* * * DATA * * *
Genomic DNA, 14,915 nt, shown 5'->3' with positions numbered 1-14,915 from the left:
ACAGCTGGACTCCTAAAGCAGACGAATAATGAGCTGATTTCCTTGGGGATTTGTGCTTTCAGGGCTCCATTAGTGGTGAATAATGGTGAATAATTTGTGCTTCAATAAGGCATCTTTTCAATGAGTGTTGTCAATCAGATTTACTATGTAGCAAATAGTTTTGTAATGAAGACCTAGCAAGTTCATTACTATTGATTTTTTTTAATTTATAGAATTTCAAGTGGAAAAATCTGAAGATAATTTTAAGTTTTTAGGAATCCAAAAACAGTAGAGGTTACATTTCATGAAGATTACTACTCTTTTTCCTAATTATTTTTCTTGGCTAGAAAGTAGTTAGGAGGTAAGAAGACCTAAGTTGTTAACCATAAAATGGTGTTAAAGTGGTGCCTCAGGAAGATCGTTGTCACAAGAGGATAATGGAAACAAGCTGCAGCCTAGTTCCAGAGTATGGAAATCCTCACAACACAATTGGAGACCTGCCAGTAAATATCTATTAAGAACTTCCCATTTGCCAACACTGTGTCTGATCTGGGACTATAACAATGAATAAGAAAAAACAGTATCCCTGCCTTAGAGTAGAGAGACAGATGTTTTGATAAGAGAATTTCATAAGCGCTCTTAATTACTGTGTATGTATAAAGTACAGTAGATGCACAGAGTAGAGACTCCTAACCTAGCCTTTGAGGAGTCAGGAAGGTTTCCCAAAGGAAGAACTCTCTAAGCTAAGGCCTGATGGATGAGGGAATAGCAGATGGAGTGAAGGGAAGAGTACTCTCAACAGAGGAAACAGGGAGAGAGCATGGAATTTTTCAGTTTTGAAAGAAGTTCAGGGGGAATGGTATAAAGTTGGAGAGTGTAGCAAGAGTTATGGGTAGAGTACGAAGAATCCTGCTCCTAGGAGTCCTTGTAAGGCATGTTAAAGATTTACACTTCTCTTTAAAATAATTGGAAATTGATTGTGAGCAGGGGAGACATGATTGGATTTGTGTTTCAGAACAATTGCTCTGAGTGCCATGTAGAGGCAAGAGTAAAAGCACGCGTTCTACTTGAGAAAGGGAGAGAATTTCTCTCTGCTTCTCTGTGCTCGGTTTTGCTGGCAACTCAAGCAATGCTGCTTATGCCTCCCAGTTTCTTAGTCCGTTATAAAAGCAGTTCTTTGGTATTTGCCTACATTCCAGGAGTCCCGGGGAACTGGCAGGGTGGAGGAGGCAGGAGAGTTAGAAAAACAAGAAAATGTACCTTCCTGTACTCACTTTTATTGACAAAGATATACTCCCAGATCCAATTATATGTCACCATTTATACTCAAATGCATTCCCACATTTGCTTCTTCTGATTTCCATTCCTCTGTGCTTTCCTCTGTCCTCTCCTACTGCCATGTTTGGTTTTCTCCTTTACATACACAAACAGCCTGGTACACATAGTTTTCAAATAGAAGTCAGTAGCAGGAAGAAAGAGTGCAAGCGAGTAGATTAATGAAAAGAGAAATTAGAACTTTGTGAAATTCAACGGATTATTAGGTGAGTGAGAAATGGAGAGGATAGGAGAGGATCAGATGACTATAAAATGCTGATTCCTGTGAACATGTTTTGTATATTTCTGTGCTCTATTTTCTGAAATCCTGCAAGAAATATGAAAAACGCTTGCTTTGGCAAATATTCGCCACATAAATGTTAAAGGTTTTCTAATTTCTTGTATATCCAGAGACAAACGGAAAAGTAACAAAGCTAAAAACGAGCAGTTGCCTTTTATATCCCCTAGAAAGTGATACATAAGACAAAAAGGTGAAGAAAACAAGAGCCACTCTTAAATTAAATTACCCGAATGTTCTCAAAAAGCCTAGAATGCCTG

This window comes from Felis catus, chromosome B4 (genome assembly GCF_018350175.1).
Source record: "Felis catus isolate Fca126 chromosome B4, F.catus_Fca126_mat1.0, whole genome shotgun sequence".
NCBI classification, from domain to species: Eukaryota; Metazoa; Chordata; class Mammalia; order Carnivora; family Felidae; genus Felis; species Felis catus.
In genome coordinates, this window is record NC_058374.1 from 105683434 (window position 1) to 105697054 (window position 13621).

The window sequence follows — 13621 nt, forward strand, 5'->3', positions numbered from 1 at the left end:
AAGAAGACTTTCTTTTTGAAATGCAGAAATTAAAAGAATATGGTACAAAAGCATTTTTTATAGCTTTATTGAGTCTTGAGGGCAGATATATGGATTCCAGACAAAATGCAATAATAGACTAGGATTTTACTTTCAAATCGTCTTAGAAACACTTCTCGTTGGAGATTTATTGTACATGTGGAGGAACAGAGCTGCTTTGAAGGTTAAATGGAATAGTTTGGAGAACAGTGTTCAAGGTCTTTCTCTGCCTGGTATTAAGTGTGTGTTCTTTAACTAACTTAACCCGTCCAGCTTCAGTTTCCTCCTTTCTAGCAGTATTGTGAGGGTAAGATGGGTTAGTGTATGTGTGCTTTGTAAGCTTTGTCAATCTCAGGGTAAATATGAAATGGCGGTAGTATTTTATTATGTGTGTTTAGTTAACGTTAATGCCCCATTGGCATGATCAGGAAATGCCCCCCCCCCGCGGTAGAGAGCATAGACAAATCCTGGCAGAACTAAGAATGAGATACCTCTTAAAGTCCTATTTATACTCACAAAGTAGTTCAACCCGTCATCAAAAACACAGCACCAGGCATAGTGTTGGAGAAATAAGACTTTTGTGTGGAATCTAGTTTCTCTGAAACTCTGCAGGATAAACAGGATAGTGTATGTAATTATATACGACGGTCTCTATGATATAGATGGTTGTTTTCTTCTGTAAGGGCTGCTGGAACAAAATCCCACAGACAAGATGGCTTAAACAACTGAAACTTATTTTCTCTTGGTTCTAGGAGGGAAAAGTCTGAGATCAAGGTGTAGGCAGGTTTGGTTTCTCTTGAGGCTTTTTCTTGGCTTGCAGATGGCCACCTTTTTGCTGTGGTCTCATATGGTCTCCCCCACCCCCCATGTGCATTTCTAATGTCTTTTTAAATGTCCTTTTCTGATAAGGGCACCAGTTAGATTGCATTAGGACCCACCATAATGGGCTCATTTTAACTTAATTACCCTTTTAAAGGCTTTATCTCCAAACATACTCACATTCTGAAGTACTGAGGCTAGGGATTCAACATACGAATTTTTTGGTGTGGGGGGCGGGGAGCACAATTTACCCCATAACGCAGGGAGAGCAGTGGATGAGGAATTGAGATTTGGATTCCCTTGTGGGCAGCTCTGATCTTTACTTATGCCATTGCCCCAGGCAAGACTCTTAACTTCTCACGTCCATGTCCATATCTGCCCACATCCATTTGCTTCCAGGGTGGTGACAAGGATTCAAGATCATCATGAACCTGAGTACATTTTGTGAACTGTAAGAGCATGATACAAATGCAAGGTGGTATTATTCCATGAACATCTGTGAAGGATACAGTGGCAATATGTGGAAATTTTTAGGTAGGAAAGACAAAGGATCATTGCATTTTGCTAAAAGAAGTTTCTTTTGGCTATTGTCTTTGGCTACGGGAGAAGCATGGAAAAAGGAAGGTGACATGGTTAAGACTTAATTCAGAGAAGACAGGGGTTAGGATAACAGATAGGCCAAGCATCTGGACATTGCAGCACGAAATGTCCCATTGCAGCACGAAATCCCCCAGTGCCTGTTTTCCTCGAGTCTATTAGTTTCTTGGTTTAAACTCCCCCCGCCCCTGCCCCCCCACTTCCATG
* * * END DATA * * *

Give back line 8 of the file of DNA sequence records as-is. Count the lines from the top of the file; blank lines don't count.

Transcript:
AAGAAGACTTTCTTTTTGAAATGCAGAAATTAAAAGAATATGGTACAAAAGCATTTTTTATAGCTTTATTGAGTCTTGAGGGCAGATATATGGATTCCAGACAAAATGCAATAATAGACTAGGATTTTACTTTCAAATCGTCTTAGAAACACTTCTCGTTGGAGATTTATTGTACATGTGGAGGAACAGAGCTGCTTTGAAGGTTAAATGGAATAGTTTGGAGAACAGTGTTCAAGGTCTTTCTCTGCCTGGTATTAAGTGTGTGTTCTTTAACTAACTTAACCCGTCCAGCTTCAGTTTCCTCCTTTCTAGCAGTATTGTGAGGGTAAGATGGGTTAGTGTATGTGTGCTTTGTAAGCTTTGTCAATCTCAGGGTAAATATGAAATGGCGGTAGTATTTTATTATGTGTGTTTAGTTAACGTTAATGCCCCATTGGCATGATCAGGAAATGCCCCCCCCCCGCGGTAGAGAGCATAGACAAATCCTGGCAGAACTAAGAATGAGATACCTCTTAAAGTCCTATTTATACTCACAAAGTAGTTCAACCCGTCATCAAAAACACAGCACCAGGCATAGTGTTGGAGAAATAAGACTTTTGTGTGGAATCTAGTTTCTCTGAAACTCTGCAGGATAAACAGGATAGTGTATGTAATTATATACGACGGTCTCTATGATATAGATGGTTGTTTTCTTCTGTAAGGGCTGCTGGAACAAAATCCCACAGACAAGATGGCTTAAACAACTGAAACTTATTTTCTCTTGGTTCTAGGAGGGAAAAGTCTGAGATCAAGGTGTAGGCAGGTTTGGTTTCTCTTGAGGCTTTTTCTTGGCTTGCAGATGGCCACCTTTTTGCTGTGGTCTCATATGGTCTCCCCCACCCCCCATGTGCATTTCTAATGTCTTTTTAAATGTCCTTTTCTGATAAGGGCACCAGTTAGATTGCATTAGGACCCACCATAATGGGCTCATTTTAACTTAATTACCCTTTTAAAGGCTTTATCTCCAAACATACTCACATTCTGAAGTACTGAGGCTAGGGATTCAACATACGAATTTTTTGGTGTGGGGGGCGGGGAGCACAATTTACCCCATAACGCAGGGAGAGCAGTGGATGAGGAATTGAGATTTGGATTCCCTTGTGGGCAGCTCTGATCTTTACTTATGCCATTGCCCCAGGCAAGACTCTTAACTTCTCACGTCCATGTCCATATCTGCCCACATCCATTTGCTTCCAGGGTGGTGACAAGGATTCAAGATCATCATGAACCTGAGTACATTTTGTGAACTGTAAGAGCATGATACAAATGCAAGGTGGTATTATTCCATGAACATCTGTGAAGGATACAGTGGCAATATGTGGAAATTTTTAGGTAGGAAAGACAAAGGATCATTGCATTTTGCTAAAAGAAGTTTCTTTTGGCTATTGTCTTTGGCTACGGGAGAAGCATGGAAAAAGGAAGGTGACATGGTTAAGACTTAATTCAGAGAAGACAGGGGTTAGGATAACAGATAGGCCAAGCATCTGGACATTGCAGCACGAAATGTCCCATTGCAGCACGAAATCCCCCAGTGCCTGTTTTCCTCGAGTCTATTAGTTTCTTGGTTTAAACTCCCCCCGCCCCTGCCCCCCCACTTCCATG